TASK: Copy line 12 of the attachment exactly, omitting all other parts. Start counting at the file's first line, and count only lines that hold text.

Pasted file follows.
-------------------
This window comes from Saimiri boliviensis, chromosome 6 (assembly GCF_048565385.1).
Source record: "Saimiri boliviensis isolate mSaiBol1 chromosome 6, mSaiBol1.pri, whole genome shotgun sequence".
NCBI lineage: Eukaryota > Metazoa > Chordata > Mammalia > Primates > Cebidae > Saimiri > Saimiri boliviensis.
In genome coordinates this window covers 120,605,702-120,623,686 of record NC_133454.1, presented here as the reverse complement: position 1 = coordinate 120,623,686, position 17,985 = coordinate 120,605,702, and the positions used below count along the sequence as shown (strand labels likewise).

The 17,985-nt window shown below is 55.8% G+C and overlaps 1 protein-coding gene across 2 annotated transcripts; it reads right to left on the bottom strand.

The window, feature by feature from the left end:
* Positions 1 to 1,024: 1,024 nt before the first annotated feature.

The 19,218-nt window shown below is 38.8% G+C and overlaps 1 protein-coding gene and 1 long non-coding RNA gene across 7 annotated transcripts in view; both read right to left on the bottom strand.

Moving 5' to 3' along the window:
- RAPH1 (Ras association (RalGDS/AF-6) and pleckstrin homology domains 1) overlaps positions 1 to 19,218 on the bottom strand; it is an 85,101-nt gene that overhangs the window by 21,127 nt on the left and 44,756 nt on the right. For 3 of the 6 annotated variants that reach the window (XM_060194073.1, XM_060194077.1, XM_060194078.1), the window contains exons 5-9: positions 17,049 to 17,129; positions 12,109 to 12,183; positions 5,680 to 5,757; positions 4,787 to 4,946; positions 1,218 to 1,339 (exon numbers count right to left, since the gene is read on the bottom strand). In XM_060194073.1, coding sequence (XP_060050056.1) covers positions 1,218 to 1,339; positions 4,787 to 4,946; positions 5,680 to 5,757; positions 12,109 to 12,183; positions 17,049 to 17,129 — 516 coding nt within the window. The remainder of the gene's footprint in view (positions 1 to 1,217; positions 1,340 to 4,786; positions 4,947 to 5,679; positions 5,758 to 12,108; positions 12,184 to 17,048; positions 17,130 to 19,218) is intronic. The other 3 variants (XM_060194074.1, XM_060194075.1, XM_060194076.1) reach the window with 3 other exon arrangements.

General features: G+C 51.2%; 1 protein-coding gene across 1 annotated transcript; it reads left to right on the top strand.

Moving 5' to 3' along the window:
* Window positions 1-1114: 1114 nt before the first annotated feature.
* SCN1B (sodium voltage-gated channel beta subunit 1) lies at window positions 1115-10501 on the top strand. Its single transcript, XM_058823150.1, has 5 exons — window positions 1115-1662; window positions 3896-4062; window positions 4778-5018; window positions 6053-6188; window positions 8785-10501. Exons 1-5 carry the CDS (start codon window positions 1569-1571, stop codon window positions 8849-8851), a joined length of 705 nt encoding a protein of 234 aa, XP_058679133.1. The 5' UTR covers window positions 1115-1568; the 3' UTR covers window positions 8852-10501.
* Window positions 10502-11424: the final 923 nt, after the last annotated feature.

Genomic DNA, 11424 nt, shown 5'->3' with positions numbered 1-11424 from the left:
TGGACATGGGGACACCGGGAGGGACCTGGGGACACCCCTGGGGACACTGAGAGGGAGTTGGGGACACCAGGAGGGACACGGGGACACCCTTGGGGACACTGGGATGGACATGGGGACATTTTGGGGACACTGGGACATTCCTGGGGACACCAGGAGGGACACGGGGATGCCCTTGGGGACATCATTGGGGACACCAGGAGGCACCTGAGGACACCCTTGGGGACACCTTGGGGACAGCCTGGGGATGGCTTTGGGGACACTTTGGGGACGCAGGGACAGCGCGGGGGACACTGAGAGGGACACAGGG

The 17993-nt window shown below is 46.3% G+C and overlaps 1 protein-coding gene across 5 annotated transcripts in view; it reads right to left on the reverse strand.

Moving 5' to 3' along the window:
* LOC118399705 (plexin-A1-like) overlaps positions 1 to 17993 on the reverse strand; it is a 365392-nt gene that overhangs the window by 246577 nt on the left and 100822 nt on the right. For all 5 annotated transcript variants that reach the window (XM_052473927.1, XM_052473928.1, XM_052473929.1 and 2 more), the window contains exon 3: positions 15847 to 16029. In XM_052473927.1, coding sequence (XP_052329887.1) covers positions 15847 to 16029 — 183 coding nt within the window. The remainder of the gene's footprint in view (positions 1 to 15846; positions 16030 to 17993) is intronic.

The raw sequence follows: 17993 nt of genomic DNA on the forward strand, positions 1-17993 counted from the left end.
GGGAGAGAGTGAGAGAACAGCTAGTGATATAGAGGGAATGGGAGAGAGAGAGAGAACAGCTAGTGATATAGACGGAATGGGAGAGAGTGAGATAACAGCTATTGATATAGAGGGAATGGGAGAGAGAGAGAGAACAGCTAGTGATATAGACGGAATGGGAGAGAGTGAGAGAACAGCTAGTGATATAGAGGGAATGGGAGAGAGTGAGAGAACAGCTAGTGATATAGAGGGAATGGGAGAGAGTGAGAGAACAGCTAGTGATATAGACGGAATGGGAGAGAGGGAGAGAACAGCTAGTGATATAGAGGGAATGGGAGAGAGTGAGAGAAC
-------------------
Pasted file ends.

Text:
Moving 5' to 3' along the window: